John Weeks June 2013 Integrator Round-up covering the topic of integratve health care; academic medicine and health.

Ben Kligler, MD, MPH on recent accomplishments of the Consortium of Academic Health Centers for Integrative Medicine

The chair of the Consortium of Academic Health Centers for Integrative Medicine (CAHCIM), Ben Kligler, MD, MPH, posted a series of recent CAHCIM accomplishments to the organization’s members. At the top is a set of consensus competency guidelines for fellowships in integrative medicine. Also noted is the exceptional pain initiative, separately reported below, with the hospital and health system accrediting body, the Joint Commission on Accreditation of Healthcare Organizations (JCAHO). Two educational congresses, a program in integrative medicine for medical students, and a publication on the nature of integrative practices in academic centers round out the list.

: Kligler is an activist chair. This is good work from the hands of many members. I particularly like seeing CAHCIM leverage its power to open JCAHO’s pain guidelines to review. Meantime, the consensus competencies on fellowships are a chess piece in setting the infrastructure for the standards in the American Board of Integrative Medicine.


Texas Tech becomes 53rd academic health center to join the integrative medicine consortium

In a brief notice in its May 30, 2012 newsletter, the Consortium of Academic Health Centers for Integrative Medicine announced that Texas Tech University’s application to the Consortium has been approved for Consortium membership. The Texas Tech website notes Kimberli Perk, MD and Katherine B. Chauncey, PhD,RD, as the director of the Center for Integrative and Nutritional Medicine. The Consortium now has 56 member institutions, including 53 academic health centers and 3 affiliate health systems.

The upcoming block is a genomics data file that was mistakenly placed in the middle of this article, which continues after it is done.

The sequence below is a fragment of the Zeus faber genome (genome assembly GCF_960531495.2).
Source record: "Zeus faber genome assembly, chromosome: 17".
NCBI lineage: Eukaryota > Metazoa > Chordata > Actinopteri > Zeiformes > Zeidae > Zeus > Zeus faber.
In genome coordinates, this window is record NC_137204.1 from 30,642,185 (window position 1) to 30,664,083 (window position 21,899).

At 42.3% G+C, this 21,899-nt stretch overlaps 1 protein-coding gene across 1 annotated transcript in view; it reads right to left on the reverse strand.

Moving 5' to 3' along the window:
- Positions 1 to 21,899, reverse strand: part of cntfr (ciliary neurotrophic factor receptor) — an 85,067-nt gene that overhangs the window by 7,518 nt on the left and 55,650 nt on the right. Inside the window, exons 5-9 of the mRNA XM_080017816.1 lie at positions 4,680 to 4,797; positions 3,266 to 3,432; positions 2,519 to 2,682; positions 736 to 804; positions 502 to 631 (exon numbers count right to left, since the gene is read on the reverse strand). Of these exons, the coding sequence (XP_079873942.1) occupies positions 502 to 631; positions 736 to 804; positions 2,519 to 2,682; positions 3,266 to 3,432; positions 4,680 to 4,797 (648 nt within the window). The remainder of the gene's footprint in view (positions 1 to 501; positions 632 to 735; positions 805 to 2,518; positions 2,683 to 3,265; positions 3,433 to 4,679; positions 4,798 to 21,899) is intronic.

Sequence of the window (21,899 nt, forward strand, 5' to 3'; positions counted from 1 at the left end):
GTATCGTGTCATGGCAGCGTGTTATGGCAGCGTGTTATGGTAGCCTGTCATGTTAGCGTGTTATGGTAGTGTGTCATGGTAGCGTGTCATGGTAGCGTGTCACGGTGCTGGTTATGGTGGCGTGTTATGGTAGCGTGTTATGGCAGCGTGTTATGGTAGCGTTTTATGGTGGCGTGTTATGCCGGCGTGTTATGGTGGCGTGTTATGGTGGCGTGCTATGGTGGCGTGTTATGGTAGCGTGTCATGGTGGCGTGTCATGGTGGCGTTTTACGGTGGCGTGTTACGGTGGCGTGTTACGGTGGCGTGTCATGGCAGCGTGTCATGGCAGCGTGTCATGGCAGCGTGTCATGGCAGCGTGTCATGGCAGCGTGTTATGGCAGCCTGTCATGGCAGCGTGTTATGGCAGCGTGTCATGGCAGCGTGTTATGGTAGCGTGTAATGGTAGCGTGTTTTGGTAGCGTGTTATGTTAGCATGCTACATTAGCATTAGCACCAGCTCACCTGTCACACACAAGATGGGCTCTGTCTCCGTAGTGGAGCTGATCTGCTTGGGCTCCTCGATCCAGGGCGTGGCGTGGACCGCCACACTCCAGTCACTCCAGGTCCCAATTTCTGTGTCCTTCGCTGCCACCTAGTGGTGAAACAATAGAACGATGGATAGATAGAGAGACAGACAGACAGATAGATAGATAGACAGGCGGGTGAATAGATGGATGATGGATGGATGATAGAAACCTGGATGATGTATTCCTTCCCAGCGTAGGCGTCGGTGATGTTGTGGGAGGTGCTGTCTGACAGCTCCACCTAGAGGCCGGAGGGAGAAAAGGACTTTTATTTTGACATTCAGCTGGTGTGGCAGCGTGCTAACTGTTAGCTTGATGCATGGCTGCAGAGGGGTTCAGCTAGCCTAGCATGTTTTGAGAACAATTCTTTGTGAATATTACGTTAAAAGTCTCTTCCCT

“Integrative Medicine” in the names of acupuncture and Oriental medicine academic institutions

A dialogue one hears sometimes among practitioners in the broad complementary and integrative health and medicine movement pertains to whether the “integrative medicine” term belongs to medical doctors (MDs). Notably, two of the roughly 50 accredited institutions of acupuncture and Oriental medicine (AOM) have the term in their names. The first to associate the 2000-3000 year old AOM profession with the roughly 18-year-old movement for integrative medicine was the Acupuncture and Integrative Medicine College, Berkley.  More recently, when the Acupuncture and Oriental Medicine of Austin (AOMA) gained regional accreditation status under the direction of Will Morris, LAc, DAOM, that school changed its name to AOMA Graduate School of Integrative Medicine.

Meantime, earlier this spring, the former Tai Sophia Institute took a somewhat different tack with its achievement of university status from its regional accrediting agency. Under the leadership of Frank Vitale and Judith Broida, PhD, Tai Sophia became the Maryland University of Integrative Health. When one considers the comments reported above from Tracy Gaudet, MD regarding the pioneering of integrative medicine by naturopathic physicians, the suggestion is that the the integrative ground is felt by some, at least, to be shared by various traditions in “medicine,” regardless of the MD/DO exclusivity of the American Board of Integrative Medicine.